The old lady patted her on the head. “What a nice girl you are Jolly,” she said, “I'll give you your cotton. First why don't you bathe and eat something? You must be very very tired.”

  “Yes grandmother,” said Jolly, “that would be very nice if it does not bother you.”

  “Not at all. Go and bathe in the river. And remember, on not account must you dip your head in the water more than twice.”

  Jolly splashed in the cool river water happily. Then she put her head right into the water once. When she emerged, lo and behold, she was dressed in the most beautiful clothes.

  She ducked her head in once more and wonder of wonders, when she came out she was wearing magnificent jewels. Remembering the old lady's warning, she forbore to dip her head a third time.

  When she came back, a nice hot meal was ready. She shared it with the old lady giving her the tastier pieces. When dinner was over, she asked for her cotton again.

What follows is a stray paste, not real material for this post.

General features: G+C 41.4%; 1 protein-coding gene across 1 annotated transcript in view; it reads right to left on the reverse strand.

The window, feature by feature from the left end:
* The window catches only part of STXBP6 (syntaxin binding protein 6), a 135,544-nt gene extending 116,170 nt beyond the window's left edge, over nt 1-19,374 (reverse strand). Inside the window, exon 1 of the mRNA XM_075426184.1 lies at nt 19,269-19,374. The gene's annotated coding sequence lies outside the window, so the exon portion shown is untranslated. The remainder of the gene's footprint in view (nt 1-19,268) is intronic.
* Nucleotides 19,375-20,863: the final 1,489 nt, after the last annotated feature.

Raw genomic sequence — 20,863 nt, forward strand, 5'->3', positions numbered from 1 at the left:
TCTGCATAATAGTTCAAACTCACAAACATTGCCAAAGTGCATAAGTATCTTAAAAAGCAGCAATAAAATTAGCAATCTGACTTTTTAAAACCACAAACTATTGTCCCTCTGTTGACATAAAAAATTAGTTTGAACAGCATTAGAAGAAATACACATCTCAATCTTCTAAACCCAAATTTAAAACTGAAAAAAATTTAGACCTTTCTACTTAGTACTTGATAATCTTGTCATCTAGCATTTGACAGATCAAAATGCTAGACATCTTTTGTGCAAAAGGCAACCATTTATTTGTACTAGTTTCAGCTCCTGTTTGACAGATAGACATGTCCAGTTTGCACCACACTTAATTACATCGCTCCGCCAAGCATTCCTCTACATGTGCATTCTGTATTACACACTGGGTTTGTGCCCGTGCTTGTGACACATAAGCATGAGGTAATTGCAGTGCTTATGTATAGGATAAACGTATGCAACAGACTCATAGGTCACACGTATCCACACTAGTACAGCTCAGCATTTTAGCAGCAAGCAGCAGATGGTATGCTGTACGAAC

“Go into the next room. There are many boxes of cotton. You can take whichever one you like,” said the old lady.

  Jolly saw many boxes of many different sizes. She picked out the smallest box, bowed to the old lady and started on her way home.

  The mare called out, “Jolly, dear Jolly, I have a gift for you. Take this little white pony. Now you can ride wherever you want.” Jolly thanked her wholeheartedly and started back again.

  The oak tree called, “Little girl, come here and take this gift. There is a pot full of gold coins near my roots. Dig it out and take it with you.”

  Now Jolly and twos gift along with the box of cotton. The cow called to her. “Come here Jolly and take this calf. When it grows up, it will give plenty of milk for your mother and you.”

  Meanwhile, Jolly's mother had been searching high and low for her daughter. She was weeping sadly when Jolly came along laden with gifts. How happy her mother was! Now they need not be poor any more. At night, they opened the little box of cotton and found it to be full of jewels instead of cotton.

  Richie and her mother were very surprised to see Jolly and her mother wearing good clothes and living comfortably. Richie's mother came to visit Jolly's mother and the simple old lady told her the whole story.

  Simmering with envy, Richie's mother put some cotton out in her own front yard and set Richie to guard it. Suddenly there was a gust of wind and the cotton blew away. Richie ran pell-mell after it.